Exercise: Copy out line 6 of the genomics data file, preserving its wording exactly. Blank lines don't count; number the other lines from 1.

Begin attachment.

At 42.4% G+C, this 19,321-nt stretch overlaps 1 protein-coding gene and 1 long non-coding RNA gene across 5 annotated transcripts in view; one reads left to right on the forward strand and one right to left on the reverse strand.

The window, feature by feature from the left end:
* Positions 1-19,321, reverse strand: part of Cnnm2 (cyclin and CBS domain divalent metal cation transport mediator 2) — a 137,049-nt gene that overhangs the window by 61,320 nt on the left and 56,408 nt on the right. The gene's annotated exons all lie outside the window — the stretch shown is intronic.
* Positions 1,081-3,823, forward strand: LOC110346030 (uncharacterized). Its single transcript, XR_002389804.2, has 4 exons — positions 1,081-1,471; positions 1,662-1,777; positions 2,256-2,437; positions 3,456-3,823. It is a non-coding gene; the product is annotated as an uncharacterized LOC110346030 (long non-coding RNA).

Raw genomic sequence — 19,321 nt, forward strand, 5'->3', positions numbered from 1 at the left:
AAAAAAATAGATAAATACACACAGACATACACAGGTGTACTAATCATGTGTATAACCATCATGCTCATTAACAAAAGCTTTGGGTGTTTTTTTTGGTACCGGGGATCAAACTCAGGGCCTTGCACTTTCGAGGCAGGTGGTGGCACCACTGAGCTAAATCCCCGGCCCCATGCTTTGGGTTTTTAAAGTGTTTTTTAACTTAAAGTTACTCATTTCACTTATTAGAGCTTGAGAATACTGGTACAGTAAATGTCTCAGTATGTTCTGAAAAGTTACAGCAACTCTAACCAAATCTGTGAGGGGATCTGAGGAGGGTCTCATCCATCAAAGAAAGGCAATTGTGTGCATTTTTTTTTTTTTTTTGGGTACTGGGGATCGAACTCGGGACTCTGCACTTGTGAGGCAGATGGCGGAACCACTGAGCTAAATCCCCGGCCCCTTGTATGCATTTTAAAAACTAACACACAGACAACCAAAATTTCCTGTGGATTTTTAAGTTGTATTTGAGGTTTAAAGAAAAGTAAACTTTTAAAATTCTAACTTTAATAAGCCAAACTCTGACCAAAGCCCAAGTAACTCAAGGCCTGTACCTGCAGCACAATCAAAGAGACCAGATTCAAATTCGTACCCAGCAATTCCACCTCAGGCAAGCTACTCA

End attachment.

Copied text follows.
AAAAAAATAGATAAATACACACAGACATACACAGGTGTACTAATCATGTGTATAACCATCATGCTCATTAACAAAAGCTTTGGGTGTTTTTTTTGGTACCGGGGATCAAACTCAGGGCCTTGCACTTTCGAGGCAGGTGGTGGCACCACTGAGCTAAATCCCCGGCCCCATGCTTTGGGTTTTTAAAGTGTTTTTTAACTTAAAGTTACTCATTTCACTTATTAGAGCTTGAGAATACTGGTACAGTAAATGTCTCAGTATGTTCTGAAAAGTTACAGCAACTCTAACCAAATCTGTGAGGGGATCTGAGGAGGGTCTCATCCATCAAAGAAAGGCAATTGTGTGCATTTTTTTTTTTTTTTTGGGTACTGGGGATCGAACTCGGGACTCTGCACTTGTGAGGCAGATGGCGGAACCACTGAGCTAAATCCCCGGCCCCTTGTATGCATTTTAAAAACTAACACACAGACAACCAAAATTTCCTGTGGATTTTTAAGTTGTATTTGAGGTTTAAAGAAAAGTAAACTTTTAAAATTCTAACTTTAATAAGCCAAACTCTGACCAAAGCCCAAGTAACTCAAGGCCTGTACCTGCAGCACAATCAAAGAGACCAGATTCAAATTCGTACCCAGCAATTCCACCTCAGGCAAGCTACTCA